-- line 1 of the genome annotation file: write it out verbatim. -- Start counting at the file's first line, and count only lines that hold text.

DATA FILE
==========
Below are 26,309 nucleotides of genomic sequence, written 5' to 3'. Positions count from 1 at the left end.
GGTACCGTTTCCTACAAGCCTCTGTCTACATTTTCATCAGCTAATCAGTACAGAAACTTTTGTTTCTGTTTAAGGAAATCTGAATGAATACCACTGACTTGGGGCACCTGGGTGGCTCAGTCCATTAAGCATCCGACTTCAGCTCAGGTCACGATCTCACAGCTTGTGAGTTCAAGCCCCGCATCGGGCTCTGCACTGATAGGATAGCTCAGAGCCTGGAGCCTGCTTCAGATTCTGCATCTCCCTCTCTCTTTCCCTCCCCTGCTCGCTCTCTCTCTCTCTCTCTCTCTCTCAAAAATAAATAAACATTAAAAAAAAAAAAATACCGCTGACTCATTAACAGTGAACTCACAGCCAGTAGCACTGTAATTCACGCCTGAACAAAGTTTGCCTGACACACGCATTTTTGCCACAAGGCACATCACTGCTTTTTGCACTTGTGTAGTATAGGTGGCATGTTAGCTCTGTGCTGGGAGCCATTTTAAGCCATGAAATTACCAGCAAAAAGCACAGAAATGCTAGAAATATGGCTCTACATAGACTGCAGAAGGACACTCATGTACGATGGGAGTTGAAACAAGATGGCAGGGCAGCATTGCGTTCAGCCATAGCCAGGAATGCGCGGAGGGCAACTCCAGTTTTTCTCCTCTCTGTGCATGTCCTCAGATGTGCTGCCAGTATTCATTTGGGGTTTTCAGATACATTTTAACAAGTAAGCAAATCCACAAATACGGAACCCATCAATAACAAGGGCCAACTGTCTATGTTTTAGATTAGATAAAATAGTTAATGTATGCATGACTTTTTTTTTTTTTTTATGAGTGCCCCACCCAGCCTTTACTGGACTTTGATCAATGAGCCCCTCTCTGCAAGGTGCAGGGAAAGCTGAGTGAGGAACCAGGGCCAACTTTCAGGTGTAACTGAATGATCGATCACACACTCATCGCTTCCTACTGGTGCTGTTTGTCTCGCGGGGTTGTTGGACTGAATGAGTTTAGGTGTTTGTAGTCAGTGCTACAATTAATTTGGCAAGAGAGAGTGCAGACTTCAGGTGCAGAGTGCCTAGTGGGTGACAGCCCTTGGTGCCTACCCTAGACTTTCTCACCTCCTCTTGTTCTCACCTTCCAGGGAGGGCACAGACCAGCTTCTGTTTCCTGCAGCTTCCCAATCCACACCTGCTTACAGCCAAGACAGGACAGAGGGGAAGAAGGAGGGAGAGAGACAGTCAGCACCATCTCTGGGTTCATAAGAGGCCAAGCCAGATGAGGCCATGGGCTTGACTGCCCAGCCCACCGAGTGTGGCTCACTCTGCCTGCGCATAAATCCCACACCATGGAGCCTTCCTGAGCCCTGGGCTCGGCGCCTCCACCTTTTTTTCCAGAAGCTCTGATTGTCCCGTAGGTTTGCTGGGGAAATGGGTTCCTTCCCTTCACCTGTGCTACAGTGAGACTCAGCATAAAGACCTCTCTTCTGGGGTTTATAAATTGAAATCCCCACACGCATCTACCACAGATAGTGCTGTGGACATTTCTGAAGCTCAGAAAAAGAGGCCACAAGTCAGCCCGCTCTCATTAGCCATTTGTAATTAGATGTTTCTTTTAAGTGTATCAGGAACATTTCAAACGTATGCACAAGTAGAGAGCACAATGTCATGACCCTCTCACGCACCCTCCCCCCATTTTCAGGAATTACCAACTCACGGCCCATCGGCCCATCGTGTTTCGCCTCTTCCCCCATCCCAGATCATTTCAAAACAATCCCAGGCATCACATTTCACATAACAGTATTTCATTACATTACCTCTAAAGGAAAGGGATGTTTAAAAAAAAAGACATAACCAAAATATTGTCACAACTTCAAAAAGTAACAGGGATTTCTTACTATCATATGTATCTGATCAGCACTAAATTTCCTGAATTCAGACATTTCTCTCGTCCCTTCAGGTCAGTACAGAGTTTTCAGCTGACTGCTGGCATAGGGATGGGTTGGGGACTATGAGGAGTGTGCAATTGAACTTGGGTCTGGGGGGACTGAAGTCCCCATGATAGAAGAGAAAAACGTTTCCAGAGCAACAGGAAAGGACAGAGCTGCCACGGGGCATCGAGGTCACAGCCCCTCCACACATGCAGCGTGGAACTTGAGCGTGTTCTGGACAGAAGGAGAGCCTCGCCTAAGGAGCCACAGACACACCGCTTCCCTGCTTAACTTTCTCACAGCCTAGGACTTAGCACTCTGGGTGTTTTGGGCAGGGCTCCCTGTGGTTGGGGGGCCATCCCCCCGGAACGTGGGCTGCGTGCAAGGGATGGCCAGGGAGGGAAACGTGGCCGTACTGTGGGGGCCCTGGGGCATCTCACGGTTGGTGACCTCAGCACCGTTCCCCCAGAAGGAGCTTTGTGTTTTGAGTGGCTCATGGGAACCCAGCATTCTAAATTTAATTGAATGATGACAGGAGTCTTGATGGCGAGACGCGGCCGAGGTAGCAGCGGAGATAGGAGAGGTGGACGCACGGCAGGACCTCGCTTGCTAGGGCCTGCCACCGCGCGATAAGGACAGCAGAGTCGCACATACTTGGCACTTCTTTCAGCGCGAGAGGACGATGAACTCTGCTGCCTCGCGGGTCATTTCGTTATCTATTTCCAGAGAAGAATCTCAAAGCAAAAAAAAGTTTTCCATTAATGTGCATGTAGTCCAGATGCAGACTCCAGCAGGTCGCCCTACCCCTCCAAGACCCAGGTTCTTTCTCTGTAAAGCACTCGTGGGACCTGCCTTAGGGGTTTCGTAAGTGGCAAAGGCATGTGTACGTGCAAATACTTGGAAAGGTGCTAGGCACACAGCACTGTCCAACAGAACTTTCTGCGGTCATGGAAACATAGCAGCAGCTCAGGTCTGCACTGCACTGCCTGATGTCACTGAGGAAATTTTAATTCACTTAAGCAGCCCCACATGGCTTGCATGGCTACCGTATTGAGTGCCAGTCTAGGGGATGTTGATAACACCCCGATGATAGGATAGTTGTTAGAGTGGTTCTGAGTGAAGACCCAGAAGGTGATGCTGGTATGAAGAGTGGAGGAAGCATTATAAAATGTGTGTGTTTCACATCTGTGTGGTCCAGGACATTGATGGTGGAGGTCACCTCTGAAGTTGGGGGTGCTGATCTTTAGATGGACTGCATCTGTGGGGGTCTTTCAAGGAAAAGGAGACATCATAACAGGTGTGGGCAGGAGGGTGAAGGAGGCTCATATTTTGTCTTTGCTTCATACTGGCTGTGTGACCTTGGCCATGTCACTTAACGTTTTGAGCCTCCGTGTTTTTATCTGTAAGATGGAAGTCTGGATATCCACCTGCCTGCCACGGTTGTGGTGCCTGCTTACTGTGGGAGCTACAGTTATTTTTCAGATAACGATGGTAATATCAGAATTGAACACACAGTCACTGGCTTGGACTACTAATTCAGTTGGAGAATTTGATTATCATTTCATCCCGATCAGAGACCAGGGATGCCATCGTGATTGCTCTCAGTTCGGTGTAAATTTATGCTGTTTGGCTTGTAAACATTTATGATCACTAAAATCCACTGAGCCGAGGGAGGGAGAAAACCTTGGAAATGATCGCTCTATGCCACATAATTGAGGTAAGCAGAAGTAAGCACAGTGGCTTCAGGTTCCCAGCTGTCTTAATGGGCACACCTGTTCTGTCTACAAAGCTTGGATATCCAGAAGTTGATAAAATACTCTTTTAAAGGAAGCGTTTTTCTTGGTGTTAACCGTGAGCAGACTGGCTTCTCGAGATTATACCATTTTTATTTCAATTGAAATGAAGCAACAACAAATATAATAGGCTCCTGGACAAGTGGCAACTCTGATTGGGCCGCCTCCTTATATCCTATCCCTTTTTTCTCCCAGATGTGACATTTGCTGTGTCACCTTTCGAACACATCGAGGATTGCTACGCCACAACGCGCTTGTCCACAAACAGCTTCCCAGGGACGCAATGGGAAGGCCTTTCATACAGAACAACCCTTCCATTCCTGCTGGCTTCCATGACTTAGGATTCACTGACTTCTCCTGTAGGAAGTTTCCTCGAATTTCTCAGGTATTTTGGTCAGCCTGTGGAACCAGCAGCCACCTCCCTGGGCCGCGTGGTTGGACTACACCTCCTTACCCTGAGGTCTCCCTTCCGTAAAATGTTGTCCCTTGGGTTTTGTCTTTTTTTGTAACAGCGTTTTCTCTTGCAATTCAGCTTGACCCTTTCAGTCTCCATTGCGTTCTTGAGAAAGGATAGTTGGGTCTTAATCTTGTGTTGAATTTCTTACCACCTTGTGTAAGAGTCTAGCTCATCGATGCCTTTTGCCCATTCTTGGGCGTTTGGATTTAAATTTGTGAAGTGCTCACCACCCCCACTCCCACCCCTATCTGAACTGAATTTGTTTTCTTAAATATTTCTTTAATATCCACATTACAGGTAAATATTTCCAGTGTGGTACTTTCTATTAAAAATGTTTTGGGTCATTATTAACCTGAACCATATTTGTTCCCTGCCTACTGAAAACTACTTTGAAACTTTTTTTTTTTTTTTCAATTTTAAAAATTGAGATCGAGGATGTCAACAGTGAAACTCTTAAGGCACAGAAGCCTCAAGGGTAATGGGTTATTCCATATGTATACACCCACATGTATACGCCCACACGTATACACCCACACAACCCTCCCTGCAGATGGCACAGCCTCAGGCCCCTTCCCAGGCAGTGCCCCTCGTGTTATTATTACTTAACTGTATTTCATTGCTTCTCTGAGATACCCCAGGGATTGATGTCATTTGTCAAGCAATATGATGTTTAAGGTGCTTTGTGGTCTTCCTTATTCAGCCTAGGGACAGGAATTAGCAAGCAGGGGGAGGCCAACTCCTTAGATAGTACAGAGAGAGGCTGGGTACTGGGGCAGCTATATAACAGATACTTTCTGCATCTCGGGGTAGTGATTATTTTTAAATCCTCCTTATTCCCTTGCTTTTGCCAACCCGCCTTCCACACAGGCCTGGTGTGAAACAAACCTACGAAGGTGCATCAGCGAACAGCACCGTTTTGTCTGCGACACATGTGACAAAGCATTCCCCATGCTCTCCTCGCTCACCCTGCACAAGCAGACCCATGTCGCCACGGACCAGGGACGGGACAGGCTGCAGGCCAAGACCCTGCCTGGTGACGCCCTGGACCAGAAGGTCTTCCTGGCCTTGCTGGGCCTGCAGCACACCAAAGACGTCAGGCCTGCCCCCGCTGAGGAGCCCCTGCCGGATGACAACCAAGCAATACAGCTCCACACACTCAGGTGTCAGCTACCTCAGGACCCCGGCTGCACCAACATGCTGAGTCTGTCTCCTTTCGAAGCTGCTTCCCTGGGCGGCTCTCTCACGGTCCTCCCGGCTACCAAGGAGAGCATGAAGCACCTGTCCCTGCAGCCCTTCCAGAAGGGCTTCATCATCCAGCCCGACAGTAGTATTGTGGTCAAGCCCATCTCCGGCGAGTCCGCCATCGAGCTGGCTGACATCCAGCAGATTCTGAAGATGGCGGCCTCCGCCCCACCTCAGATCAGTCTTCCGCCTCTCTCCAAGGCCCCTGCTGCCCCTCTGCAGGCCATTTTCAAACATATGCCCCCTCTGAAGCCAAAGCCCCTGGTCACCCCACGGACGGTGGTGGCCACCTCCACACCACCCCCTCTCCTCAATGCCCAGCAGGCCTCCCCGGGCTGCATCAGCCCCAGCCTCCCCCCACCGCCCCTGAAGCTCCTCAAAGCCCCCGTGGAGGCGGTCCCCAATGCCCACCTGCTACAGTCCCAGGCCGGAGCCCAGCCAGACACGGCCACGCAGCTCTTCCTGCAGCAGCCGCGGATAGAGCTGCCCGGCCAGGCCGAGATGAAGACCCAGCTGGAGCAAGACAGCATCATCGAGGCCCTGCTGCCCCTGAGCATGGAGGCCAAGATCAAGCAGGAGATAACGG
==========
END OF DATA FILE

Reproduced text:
Below are 26,309 nucleotides of genomic sequence, written 5' to 3'. Positions count from 1 at the left end.